Craig Fitzhugh Can Win Democratic Nomination To Run For Governor

State House Minority Leader Craig Fitzhugh, center, while campaigning in Columbia for the Democratic nomination to run for governor, is surrounded by Mark Newland and Stephanie Sparks-Newland. Photo by Clint Confehr

Craig Fitzhugh’s campaign for governor this week started with his attendance at two Memphis church services and, at dusk Sunday, he was on a conference call with volunteers and supporters.

“We have an amazing opportunity to put not just me, but to put you all on the first floor of the capitol — folks who believe, as we all do, about folks who need that — folks who don’t have that skyscraper elevator, who are in the shadow of that skyscraper for whatever reason,” he said.

Fitzhugh knows that floor where lawmakers affect or afflict people’s lives. He’s House minority leader.

“This is a state that’s never been a rich state … it’s always had a large middle class and we’re seeing that decimated,” Fitzhugh said, knowing the less fortunate have it worse. “This movement is the answer to that.”

It was Women’s Day at the Temple of Deliverance Church of God in Christ where Bishop Milton Hawkins might normally lead worship, so when Fitzhugh attended, “First Lady Hawkins handled the service and it was a really good one,” Fitzhugh said. “Prior to that I went to the Coleman Street Church of Christ where my friend, state Rep. John DeBarry Jr., is a pastor there.”

Fitzhugh is a member of First Baptist Church, Ripley, Tenn. His family’s worshipped there since his great grandmother’s generation.

Last week, indivisible435.org endorsed Fitshugh.

Johnson City Press endorsed Fitzhugh for the Democratic nomination: He “is firm in his belief that Tennessee needs to sign on to Medicaid expansion … to improve the health of Tennesseans and save the state’s hospitals … As a 12-term-member of the … [Legislature], he knows state government inside and out … Since 2011, he’s been in the unique position of navigating through a Republican supermajority … while furthering the priorities of his constituents … As a bank executive and experienced lawmaker, Fitzhugh knows his way around finance and budgetary issues.”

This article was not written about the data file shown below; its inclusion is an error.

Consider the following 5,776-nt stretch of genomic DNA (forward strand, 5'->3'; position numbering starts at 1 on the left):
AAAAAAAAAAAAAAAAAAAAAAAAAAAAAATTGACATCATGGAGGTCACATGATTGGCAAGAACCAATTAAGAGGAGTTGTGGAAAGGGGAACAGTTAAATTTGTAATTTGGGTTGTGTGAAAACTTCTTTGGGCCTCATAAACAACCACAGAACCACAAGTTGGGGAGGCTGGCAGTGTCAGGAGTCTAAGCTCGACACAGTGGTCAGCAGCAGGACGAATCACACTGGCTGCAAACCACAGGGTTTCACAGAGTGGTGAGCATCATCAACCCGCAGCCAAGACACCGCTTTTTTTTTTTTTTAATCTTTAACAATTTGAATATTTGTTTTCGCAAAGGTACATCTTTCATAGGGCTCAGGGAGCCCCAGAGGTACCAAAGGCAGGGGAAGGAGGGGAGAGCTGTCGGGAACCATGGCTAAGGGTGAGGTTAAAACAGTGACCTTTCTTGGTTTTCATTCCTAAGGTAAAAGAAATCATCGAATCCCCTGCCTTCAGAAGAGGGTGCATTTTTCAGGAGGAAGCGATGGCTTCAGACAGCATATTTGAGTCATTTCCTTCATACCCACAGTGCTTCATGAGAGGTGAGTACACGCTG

Asked about Trump’s influence, Fitzhugh said, “If I’m fortunate enough to get in the general election, it’s going to help … Everything he does just adds another little weight on that camel. I think he’s going to lose some support in this state by doing some of the things that are not smart.”

He’s asked farmers about subsidies to counteract a trade war over tariffs threatening soybean sales: “They’re alright … getting some kind of subsidy. It’s just one year … [If it] lasts a long time, it could affect them much more … They’re not happy with tariffs … They’re not excited about … subsidies, although it’s better than not having anything, but I don’t think they think it’s a smart thing to do. Why do it in the first place? And, … you use more money to subsidize them.”

Fitzhugh’s campaign started late. Fundraising was suspended when legislators were in session. His name recognition’s increased from 5 percent to “the same level as our opponent,” he said.

“In Memphis people are coming up to me who heretofore would have just walked by … They’ve seen the ad and ask, ‘How do you like to say your name?’ It’s Fits-You, I say, “Do your shoes fit you? If it fits you, it fits you.”

Promising signs for the folksy campaigner emerged near Nashville, Fitzhugh told volunteers. “People who are part of the party structure say ‘I can’t tell you this, but I already voted for you.’

“It is possible to be exhausted and excited at the same time,” Fitzhugh said Sunday of campaign surprises including primary spending by all candidates. It’s nearly $51 million.

Campaign Manager Matt Kuhn said Fitzhugh’s strategy is “different from other campaigns in the gubernatorial election. Instead of throwing money hand over fist … our campaign comes down to people … That’s what’s going to do it … In March, we had volunteers from 59 communities … [now] … we have volunteers from 234 communities.”

Statewide Field Director Rob West on Sunday’s call explained to nearly 100 of 450 volunteers how to reach people who’ve not voted yet: face to face; by in-person phone calls; texts to friends; social media; and campaigning at election polls Thursday.

“People are hustling on their lunch breaks from Johnson City to Alamo, Tenn., … to help Fitz on the campaign trail,” West said.

Fitzhugh said, “This is a doable thing. I think we might get enough … votes to get past this hurdle.”

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